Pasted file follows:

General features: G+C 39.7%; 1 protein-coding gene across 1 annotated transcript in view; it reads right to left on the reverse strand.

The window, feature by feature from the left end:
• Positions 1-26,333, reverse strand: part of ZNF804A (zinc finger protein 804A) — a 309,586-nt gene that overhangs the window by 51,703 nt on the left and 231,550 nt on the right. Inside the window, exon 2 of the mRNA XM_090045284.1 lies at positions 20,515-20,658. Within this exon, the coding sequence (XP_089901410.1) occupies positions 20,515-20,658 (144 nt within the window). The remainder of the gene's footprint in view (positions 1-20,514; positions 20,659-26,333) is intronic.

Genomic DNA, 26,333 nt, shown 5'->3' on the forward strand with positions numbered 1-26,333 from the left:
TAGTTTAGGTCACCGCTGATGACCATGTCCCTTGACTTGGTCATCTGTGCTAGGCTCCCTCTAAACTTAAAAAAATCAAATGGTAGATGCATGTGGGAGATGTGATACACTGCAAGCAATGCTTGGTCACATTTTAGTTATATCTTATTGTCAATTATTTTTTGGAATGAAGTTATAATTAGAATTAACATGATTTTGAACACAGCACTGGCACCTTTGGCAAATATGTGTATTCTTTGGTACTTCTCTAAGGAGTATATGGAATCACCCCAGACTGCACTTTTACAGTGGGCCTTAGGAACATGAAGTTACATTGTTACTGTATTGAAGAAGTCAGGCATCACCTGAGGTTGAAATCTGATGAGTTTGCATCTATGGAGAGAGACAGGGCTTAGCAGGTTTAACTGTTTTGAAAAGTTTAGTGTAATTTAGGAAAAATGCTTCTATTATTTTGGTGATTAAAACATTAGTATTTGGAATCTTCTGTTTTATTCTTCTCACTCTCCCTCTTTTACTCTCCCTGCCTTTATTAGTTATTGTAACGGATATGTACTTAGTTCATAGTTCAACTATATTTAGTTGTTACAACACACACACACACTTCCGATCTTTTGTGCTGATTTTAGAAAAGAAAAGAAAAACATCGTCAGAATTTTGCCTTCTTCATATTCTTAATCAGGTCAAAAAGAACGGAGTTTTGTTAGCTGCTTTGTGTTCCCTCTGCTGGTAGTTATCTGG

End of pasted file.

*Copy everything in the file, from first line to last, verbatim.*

General features: G+C 39.7%; 1 protein-coding gene across 1 annotated transcript in view; it reads right to left on the reverse strand.

The window, feature by feature from the left end:
• Positions 1-26,333, reverse strand: part of ZNF804A (zinc finger protein 804A) — a 309,586-nt gene that overhangs the window by 51,703 nt on the left and 231,550 nt on the right. Inside the window, exon 2 of the mRNA XM_090045284.1 lies at positions 20,515-20,658. Within this exon, the coding sequence (XP_089901410.1) occupies positions 20,515-20,658 (144 nt within the window). The remainder of the gene's footprint in view (positions 1-20,514; positions 20,659-26,333) is intronic.

Genomic DNA, 26,333 nt, shown 5'->3' on the forward strand with positions numbered 1-26,333 from the left:
TAGTTTAGGTCACCGCTGATGACCATGTCCCTTGACTTGGTCATCTGTGCTAGGCTCCCTCTAAACTTAAAAAAATCAAATGGTAGATGCATGTGGGAGATGTGATACACTGCAAGCAATGCTTGGTCACATTTTAGTTATATCTTATTGTCAATTATTTTTTGGAATGAAGTTATAATTAGAATTAACATGATTTTGAACACAGCACTGGCACCTTTGGCAAATATGTGTATTCTTTGGTACTTCTCTAAGGAGTATATGGAATCACCCCAGACTGCACTTTTACAGTGGGCCTTAGGAACATGAAGTTACATTGTTACTGTATTGAAGAAGTCAGGCATCACCTGAGGTTGAAATCTGATGAGTTTGCATCTATGGAGAGAGACAGGGCTTAGCAGGTTTAACTGTTTTGAAAAGTTTAGTGTAATTTAGGAAAAATGCTTCTATTATTTTGGTGATTAAAACATTAGTATTTGGAATCTTCTGTTTTATTCTTCTCACTCTCCCTCTTTTACTCTCCCTGCCTTTATTAGTTATTGTAACGGATATGTACTTAGTTCATAGTTCAACTATATTTAGTTGTTACAACACACACACACACTTCCGATCTTTTGTGCTGATTTTAGAAAAGAAAAGAAAAACATCGTCAGAATTTTGCCTTCTTCATATTCTTAATCAGGTCAAAAAGAACGGAGTTTTGTTAGCTGCTTTGTGTTCCCTCTGCTGGTAGTTATCTGG